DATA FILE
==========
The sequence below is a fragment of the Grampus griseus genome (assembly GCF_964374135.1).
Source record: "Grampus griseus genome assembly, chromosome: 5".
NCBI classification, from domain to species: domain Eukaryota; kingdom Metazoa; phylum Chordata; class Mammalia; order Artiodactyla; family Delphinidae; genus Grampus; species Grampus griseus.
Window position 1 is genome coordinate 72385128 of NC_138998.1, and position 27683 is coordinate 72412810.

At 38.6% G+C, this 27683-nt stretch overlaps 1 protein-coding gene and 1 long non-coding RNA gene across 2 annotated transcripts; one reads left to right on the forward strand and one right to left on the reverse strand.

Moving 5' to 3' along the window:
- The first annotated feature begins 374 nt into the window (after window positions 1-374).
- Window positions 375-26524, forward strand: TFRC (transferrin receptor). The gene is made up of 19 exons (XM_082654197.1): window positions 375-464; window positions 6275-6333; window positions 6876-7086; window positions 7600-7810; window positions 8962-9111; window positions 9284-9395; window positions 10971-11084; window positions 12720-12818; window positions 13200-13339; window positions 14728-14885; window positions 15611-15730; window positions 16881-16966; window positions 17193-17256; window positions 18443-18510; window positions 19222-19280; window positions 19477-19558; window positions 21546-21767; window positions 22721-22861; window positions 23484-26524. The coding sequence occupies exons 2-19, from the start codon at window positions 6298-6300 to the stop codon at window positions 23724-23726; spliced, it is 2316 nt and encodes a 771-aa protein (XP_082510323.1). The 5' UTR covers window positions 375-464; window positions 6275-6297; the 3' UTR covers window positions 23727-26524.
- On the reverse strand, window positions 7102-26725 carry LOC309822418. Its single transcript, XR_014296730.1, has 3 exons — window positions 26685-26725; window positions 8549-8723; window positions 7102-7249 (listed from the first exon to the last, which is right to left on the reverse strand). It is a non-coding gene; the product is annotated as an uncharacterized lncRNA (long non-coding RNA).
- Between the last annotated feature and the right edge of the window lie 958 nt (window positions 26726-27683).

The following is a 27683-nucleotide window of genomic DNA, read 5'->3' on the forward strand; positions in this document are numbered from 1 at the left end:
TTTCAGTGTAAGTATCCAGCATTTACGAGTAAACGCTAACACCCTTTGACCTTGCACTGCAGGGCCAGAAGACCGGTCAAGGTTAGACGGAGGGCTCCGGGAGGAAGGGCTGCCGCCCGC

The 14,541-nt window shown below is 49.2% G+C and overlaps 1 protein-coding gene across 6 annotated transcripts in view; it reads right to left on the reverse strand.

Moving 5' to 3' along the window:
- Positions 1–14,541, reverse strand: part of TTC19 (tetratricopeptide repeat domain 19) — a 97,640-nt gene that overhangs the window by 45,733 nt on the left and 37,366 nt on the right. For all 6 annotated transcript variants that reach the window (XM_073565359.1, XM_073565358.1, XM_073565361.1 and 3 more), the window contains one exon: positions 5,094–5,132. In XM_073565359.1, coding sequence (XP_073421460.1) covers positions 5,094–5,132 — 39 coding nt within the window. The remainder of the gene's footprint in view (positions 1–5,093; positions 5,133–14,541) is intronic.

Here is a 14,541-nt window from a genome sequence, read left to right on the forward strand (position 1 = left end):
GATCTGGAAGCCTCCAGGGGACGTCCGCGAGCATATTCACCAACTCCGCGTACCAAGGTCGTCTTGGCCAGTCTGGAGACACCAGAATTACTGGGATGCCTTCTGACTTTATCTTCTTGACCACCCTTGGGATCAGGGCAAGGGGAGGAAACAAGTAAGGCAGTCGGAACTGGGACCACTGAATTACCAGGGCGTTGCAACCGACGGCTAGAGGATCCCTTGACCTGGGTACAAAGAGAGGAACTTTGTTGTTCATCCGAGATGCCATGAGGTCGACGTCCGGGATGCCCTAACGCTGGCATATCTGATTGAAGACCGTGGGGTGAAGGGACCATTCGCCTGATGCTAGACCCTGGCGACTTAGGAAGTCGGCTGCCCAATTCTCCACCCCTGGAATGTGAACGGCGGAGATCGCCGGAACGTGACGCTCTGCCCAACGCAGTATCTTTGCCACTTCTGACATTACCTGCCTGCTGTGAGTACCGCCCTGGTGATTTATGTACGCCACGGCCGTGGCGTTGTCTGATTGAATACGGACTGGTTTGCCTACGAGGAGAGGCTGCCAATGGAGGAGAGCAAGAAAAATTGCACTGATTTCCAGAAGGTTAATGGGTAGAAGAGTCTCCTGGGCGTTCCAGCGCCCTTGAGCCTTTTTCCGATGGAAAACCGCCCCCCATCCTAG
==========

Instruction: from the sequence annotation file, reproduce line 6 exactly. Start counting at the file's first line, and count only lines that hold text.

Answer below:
Moving 5' to 3' along the window: